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Dolly Parton is working "9 to 5" to inspire children to read.

The country music star, 72, has created a special video and playlist to encourage children to explore the art of the written word just in time for YouTube Kids' global Reading Month.

"I believe initiatives like Reading Month in YouTube Kids that encourage kid's love of reading at an early age are so important," Parton tells PEOPLE exclusively. "These are the moments when dreams are born and these are the memories that last forever."

As a literacy advocate for decades inspired by her own father's inability to read and write, Parton launched Imagination Library in 1995, a book gifting program that mails free books to all children from birth to age five in participating communities within the United States, U.K., Canada and Australia to ensure they have the opportunity to foster their love of reading.

In March, the singer's non-profit organization donated its 100 millionth book.

"It's a fact that the most important thing we can do to inspire kids to be lifetime learners is to read to them as much as possible," Parton adds.

In October of last year, the famed singer and actress released her first children's album, I Believe In You, whose profits went straight to her Imagination Library.

Explaining why she first decided to start the non-profit in 1995, Parton previously told PEOPLE, "I started it in honor of my dad."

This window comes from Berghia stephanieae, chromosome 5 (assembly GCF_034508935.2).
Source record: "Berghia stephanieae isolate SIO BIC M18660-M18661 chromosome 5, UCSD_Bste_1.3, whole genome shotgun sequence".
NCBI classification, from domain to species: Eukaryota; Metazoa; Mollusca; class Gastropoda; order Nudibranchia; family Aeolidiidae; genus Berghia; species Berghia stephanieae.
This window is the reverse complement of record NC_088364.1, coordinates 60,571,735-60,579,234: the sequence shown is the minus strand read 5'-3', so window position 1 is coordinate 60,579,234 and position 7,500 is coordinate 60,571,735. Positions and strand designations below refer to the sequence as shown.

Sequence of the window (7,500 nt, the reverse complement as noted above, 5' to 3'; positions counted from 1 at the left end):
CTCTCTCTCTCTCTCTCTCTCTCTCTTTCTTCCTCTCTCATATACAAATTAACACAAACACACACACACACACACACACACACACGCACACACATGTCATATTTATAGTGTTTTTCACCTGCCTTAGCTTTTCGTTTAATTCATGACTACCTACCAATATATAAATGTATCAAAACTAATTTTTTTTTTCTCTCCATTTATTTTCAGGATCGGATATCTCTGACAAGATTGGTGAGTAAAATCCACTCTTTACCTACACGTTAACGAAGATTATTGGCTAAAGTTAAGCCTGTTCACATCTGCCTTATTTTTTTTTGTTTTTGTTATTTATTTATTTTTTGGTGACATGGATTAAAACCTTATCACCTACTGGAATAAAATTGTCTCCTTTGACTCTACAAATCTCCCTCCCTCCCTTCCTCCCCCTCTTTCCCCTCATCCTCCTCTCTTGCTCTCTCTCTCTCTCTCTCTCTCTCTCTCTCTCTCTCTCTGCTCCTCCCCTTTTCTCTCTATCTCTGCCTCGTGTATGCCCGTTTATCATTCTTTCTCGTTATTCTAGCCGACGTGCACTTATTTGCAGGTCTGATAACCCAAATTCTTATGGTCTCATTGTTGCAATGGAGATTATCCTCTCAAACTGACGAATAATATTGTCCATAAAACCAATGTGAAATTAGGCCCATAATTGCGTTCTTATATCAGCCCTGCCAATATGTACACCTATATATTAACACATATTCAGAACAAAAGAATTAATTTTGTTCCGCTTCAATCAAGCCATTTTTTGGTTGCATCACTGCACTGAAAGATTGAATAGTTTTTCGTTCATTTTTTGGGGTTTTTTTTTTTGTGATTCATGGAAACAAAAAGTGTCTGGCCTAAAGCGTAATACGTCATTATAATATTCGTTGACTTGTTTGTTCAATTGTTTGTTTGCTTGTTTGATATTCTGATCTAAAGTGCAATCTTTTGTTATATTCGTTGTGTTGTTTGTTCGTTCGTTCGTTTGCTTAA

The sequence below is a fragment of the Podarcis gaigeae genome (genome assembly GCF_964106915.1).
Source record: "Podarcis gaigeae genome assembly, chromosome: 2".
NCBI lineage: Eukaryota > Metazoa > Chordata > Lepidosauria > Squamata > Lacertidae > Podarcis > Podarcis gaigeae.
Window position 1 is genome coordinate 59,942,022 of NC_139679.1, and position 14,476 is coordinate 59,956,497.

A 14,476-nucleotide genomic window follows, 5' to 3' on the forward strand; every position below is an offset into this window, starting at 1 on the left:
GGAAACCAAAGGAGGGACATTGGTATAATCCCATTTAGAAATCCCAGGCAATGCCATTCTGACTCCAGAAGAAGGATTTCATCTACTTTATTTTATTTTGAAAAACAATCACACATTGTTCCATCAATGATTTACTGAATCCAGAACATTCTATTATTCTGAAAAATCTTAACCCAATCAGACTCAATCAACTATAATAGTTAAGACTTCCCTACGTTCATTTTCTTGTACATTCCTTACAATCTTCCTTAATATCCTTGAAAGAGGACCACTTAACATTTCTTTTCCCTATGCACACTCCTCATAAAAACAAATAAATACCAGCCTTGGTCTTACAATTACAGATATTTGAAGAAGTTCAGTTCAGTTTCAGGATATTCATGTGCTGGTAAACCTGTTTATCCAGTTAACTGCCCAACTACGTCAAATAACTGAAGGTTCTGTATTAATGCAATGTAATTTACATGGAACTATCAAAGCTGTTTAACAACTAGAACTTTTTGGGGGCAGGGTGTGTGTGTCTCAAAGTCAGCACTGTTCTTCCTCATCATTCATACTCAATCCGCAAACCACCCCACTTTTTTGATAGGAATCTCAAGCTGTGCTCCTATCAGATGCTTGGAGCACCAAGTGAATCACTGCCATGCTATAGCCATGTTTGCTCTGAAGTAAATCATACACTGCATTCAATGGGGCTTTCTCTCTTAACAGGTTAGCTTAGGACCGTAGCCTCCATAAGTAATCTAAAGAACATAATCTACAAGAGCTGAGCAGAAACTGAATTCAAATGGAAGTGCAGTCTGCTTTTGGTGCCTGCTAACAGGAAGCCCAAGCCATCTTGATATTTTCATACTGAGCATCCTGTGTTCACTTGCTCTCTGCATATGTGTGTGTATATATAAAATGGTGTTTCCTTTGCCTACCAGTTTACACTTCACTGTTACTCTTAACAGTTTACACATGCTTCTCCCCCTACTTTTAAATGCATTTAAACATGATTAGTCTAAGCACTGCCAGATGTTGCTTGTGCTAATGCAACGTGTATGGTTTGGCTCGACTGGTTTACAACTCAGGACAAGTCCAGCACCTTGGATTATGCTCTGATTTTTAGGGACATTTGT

WATCH: Dolly Parton Credits Her 52-Year Marriage to Faith

"My dad was not able to read and write — he was a country boy with a bunch of kids, and he had to work instead of going to school when he was a little boy, and so he never had the chance to get an education," she continued, adding that "it seemed to really bother him a lot and I thought, ‘Well, what can I do for my precious dad?' ‘Cause he was the greatest daddy in the world and one of the smartest people I'd ever known."

"So I said, ‘Dad, why don't we put together a little program where we give children books from the time they're born, once a month, until they start school?'" she explained. "That way, they can learn to read, love books. If you can read, you can kinda self-educate."

This Story Originally Appeared On People